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Campaign Urges Congress to Enact Housing Resources & Protections in Next COVID-19 Relief Package
Despite the growing threat of mass evictions, displacement and homelessness, Congress adjourned for August recess, leaving millions of renters and people experiencing homelessness without the resources and protections they need to remain stably housed.  Congress must get back to work and immediately pass a coronavirus relief bill that includes the essential housing resources and protections included in the “HEROES Act.”
Prior to August recess, the campaign issued a statement addressing the inadequate and unacceptable bill proposed by Senate Republicans, called the “HEALS Act.”  In the statement, prominent national leaders from various sectors offered remarks about why the Senate Republicans’ proposal is unacceptable and why Congress must include critical housing resources and protections in the next relief package.
Additionally, the campaign rallied leading organizations from the health sector to send a letter to Congress urging vital housing resources and protections in the next relief package. Signatories included groups such as the American Academy of Pediatrics, Catholic Health Association of the United States, Cleveland Clinic, Healthcare Anchor Network, National Alliance on Mental Illness, Nationwide Children’s Hospital, and many more.  “Without action from Congress,” the letter reads, “we are going to see a tsunami of evictions, and its fallout will directly impact the healthcare system and harm the health of families and individuals for years to come.”  The letter demonstrates that housing advocates are not alone in their call for federal action.  The healthcare community broadly recognizes that now, more than ever, housing is health.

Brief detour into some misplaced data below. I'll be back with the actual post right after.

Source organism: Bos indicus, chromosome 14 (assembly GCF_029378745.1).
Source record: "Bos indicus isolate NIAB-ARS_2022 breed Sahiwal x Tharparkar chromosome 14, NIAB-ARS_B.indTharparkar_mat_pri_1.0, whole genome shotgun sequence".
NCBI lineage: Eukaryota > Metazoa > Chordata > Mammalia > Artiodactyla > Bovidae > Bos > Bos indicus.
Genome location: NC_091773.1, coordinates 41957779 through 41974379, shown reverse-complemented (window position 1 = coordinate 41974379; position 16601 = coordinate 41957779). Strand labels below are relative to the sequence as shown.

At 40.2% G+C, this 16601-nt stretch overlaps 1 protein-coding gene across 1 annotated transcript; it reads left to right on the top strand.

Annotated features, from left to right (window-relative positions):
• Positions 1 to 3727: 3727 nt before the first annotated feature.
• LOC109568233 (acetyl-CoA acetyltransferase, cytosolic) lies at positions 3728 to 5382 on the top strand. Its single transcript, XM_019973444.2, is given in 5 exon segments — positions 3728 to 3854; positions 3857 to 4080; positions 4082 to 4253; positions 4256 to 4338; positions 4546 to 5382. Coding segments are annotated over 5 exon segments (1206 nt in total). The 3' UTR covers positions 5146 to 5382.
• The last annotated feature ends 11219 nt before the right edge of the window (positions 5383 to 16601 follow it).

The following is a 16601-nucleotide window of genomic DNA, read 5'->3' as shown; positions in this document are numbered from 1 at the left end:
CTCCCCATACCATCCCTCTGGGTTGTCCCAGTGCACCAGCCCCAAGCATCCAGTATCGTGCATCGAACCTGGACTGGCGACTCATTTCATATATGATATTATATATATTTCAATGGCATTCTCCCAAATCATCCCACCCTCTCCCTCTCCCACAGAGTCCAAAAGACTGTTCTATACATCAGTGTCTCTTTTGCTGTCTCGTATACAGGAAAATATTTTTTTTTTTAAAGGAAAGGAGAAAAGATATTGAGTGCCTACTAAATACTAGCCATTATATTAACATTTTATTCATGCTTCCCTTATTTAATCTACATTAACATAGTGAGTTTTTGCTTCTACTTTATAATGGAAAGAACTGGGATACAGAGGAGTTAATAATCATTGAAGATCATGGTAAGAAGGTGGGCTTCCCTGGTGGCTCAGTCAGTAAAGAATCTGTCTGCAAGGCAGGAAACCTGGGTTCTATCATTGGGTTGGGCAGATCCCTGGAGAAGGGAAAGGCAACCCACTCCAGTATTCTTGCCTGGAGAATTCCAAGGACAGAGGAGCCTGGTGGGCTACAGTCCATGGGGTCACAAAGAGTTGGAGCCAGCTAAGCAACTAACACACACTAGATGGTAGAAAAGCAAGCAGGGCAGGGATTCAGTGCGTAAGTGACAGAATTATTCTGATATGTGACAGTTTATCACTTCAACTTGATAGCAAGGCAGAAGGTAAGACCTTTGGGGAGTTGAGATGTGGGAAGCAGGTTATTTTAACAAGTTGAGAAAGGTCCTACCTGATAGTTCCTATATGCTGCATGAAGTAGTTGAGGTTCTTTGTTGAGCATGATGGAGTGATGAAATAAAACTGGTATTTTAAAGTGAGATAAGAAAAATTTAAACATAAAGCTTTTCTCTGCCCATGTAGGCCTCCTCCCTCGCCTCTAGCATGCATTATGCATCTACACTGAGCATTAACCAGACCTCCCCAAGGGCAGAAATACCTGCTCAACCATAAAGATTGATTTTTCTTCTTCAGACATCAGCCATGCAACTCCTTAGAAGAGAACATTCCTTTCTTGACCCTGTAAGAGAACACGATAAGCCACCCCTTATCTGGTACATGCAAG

View Statement on Senate Republicans’ Proposal
View Letter from Healthcare Orgs

TAKE ACTION NOW! Continue to call or email your senators and representatives to demand strong federal resources to protect people experiencing homelessness and to ensure all renters can keep roofs over their heads during and after the crisis.

Send a Letter to Congress Now


New Podcast Episode with ZERO TO THREE
The campaign released its 25th podcast episode, entitled “Early Childhood Development & Housing Stability.”  In this episode, the campaign spoke with Dr. Myra Jones-Taylor, Chief Policy Officer at ZERO TO THREE.  Dr. Jones-Taylor discusses the research around baby and toddler development, persistent racial disparities, effective best practices, the short- and long-term impacts of COVID-19, and why ZERO TO THREE is pushing Congress to invest in housing stability.  ZERO TO THREE, which is a Roundtable member of the campaign, is a leading national nonprofit that works to ensure that all babies and toddlers have a strong start in life. 
“Babies need a place to call home,” said Dr. Jones-Taylor. “Safe, affordable housing is at the heart of healthy early development. I can’t think of anything that is more foundational to young children’s well-being. The experience of the pandemic has laid bare that our systems for supporting the health and well-being of families with young children are threadbare to practically non-existent. For us, it’s important that Congress hears from the baby perspective so we can make this connection for them.”